With the Shuttle's retirement, thousands, if not tens of thousands, of Central Florida jobs are in jeopardy during one of the worst periods for the national economy since the Great Depression. And it’s all your fault, Sen. Bill Nelson. According to an Orlando Sentinel article, some in the industry, as well as a former Congressman, had pinned their hopes on Nelson as an “angel” to watch over Florida's space interests, only to have him apparently fail them. Nelson is criticized for not winning more for spaceflight programs in the stimulus bill, as well as not convincing the Obama Administration to extend the shuttle’s life beyond 2010. Retired Congressman Dave Weldon said he was “disappointed” with what Nelson has accomplished on the issue, but added that “I know that he has tried.”

So does Nelson deserve all this blame? The article doesn’t note that the $400 million set aside for “exploration” in the stimulus bill—the part most likely to directly benefit KSC—was $400 million more than what was in the House version of the bill; the Senate version of the stimulus bill, supported by Nelson, had $500 million for exploration. And while Nelson boasts of his influence on Obama’s shift on space policy during the campaign—he tells the Sentinel “I took it upon myself to counsel with candidate Obama” on space—how much influence he really had then, or has now, is less certain.

The article correctly explains that Nelson’s influence in the Senate is limited because he is not an appropriator, and thus he (and his Space Coast constituents) are at a disadvantage compared to Sens. Barbara Mikulski and Richard Shelby, the chair and ranking member, respectively, of the Senate appropriations subcommittee with oversight of the NASA budget. However, while the Sentinel quotes Weldon about his disappointment with Nelson, it only mentions in passing that, for his last several years in Congress, Weldon was an appropriator himself, including a stint as vice-chair of the House subcommittee with NASA oversight—and even he wasn’t able to prevent or mitigate this situation. (3/11)

Virginia Spaceport License Plate Readied for 2010 (Source: Spaceports Blog)
The Mid-Atlantic Regional Spaceport special automobile license plate will not be produced until the summer of 2010 due to the time crunch and failure to gain 350 pre-subscriptions in time for the 2009 General Assembly to pass it, says Jack Kennedy, secretary of the Virginia Commercial Space Flight Authority. "We have gathered over one hundred subscriptions in southwestern Virginia's Wise County alone and will seek to have 350 subscriptions will be in hand from the mountains of southwestern Virginia by late summer if possible, " notes Kennedy. "We are there on the tag design now." The specialty tag will be one more highly visible tool to market the spaceport within the commercial space launch community and to and expand awareness among residents. (3/11)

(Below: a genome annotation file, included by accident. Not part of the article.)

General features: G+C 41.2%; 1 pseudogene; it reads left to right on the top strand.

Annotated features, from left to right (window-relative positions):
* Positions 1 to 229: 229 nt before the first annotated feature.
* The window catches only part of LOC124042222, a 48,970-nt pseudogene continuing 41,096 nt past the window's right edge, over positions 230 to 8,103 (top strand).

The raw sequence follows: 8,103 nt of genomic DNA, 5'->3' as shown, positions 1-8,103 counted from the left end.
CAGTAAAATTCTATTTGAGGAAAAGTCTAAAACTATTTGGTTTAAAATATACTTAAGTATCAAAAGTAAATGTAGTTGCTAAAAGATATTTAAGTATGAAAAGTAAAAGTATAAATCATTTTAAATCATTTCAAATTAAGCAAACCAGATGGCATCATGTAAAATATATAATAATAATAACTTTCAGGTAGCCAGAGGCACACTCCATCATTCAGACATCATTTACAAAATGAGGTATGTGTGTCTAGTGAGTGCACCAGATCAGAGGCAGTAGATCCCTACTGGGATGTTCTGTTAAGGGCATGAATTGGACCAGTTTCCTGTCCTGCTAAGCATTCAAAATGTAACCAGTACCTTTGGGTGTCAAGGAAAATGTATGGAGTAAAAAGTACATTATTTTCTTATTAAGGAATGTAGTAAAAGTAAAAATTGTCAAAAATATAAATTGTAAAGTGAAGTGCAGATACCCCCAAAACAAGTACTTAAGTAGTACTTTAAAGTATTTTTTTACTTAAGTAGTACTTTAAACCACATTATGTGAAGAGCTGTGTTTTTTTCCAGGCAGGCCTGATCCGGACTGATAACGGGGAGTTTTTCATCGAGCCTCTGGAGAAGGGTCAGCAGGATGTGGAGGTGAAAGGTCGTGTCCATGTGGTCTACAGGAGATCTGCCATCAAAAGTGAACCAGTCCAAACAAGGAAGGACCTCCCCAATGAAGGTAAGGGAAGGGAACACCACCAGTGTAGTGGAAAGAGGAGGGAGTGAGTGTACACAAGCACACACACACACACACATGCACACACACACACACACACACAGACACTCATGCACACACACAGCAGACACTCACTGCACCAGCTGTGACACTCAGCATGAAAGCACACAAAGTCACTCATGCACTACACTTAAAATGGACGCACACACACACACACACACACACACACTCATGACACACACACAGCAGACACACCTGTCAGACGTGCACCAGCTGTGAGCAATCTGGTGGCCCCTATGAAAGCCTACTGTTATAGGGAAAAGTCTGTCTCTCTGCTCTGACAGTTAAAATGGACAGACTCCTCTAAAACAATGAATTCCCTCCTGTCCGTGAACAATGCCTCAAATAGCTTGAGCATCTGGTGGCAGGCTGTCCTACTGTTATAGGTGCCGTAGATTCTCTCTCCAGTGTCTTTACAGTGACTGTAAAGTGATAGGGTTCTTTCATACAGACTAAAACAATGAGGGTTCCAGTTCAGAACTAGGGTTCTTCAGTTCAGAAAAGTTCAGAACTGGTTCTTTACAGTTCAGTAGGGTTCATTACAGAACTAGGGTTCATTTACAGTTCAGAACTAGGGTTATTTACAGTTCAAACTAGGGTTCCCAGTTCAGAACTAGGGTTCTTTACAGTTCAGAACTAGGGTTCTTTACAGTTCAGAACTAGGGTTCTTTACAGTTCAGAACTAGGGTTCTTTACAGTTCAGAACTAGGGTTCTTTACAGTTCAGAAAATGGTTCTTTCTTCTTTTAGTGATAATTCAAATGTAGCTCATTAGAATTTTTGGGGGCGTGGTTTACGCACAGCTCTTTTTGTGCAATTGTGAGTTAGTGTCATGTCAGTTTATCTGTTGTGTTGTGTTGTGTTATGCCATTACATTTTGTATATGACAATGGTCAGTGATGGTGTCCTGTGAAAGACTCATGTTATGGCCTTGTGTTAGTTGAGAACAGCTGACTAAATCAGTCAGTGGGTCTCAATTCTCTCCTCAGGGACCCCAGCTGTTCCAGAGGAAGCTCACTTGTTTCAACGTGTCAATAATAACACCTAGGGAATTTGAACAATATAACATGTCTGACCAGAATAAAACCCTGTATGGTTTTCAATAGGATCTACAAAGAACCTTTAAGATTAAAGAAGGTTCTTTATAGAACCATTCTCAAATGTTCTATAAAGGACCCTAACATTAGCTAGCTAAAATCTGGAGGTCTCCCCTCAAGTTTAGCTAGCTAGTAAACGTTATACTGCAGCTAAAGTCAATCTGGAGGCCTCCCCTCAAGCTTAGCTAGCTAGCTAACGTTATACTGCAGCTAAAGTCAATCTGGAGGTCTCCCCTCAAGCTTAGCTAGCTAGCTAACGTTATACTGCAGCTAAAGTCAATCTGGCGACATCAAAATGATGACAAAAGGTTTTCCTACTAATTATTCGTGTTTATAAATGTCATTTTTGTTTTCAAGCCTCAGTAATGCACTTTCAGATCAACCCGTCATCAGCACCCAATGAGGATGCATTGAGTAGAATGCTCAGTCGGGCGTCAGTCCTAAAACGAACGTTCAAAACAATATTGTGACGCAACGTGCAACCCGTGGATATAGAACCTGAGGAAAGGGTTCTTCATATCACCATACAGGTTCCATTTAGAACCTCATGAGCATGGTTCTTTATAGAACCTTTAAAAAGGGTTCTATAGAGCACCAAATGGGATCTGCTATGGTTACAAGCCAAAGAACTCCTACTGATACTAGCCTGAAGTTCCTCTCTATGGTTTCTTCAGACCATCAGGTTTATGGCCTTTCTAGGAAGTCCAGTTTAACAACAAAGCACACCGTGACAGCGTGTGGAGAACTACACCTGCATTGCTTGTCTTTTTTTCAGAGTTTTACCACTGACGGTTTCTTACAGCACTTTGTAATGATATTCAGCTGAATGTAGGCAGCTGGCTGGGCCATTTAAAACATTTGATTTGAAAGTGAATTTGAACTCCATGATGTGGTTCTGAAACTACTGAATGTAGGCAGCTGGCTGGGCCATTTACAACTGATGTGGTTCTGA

Rummager's Galactic Find Turns Out to be Stolen Meteorite (Source: JSonline)
The 50-pound hunk of metal Tom Lynch had been using to hold up his grandson’s basketball hoop is actually a meteorite, by some estimates worth as much as $100,000. This story begins not in a galaxy far away, but at a Milwaukee rummage sale a few years ago. Tom Lynch paid $10 for an odd hunk of metal he figured might be copper or bronze with potential salvage value. He had no idea it had dropped from space into the Arizona desert some 50,000 years ago.

After watching a TV show, he realized it may be more than he thought it was. He took his 4.6 billion-year-old find to the Milwaukee Public Museum and then to Chicago's Field Museum last month. The scientists got excited. Yes, they said, it's a meteorite. Before he could get too excited, a call came from Jim DuFoe, a minerals expert he had consulted. Bad news, DuFoe said. The meteorite was stolen in 1968 from the Meteor Crater Visitor Center near Flagstaff in 1968. (3/11)

Lawmakers: NASA Watchdog Lacks Bite, Needs to Go (Source:
Key members of Congress from both parties want NASA's internal watchdog fired, arguing he can't be trusted to oversee the $1 billion in additional money the space agency is getting under the Obama administration's economic stimulus package. Government reports dating back to 2006 have accused NASA Inspector General Robert "Moose" Cobb of ineffectiveness, of profanely berating employees and being too close to the agency's leadership. Calls for his ouster have intensified in the past month, since NASA is getting additional stimulus money for space exploration, research, and aeronautics.

"Apparently, Mr. Cobb thought he was supposed to be the lap dog, rather than the watchdog, of NASA," Rep. Bart Gordon, D-Tennessee, told CNN. Gordon, chairman of the House Committee on Science and Technology, has asked President Obama to remove Cobb. In a letter co-authored by Rep. Brad Miller, D-North Carolina, who leads the House Subcommittee on Investigations and Oversight, the lawmakers argue that "NASA cannot afford another four years with an ineffective inspector general." (3/11)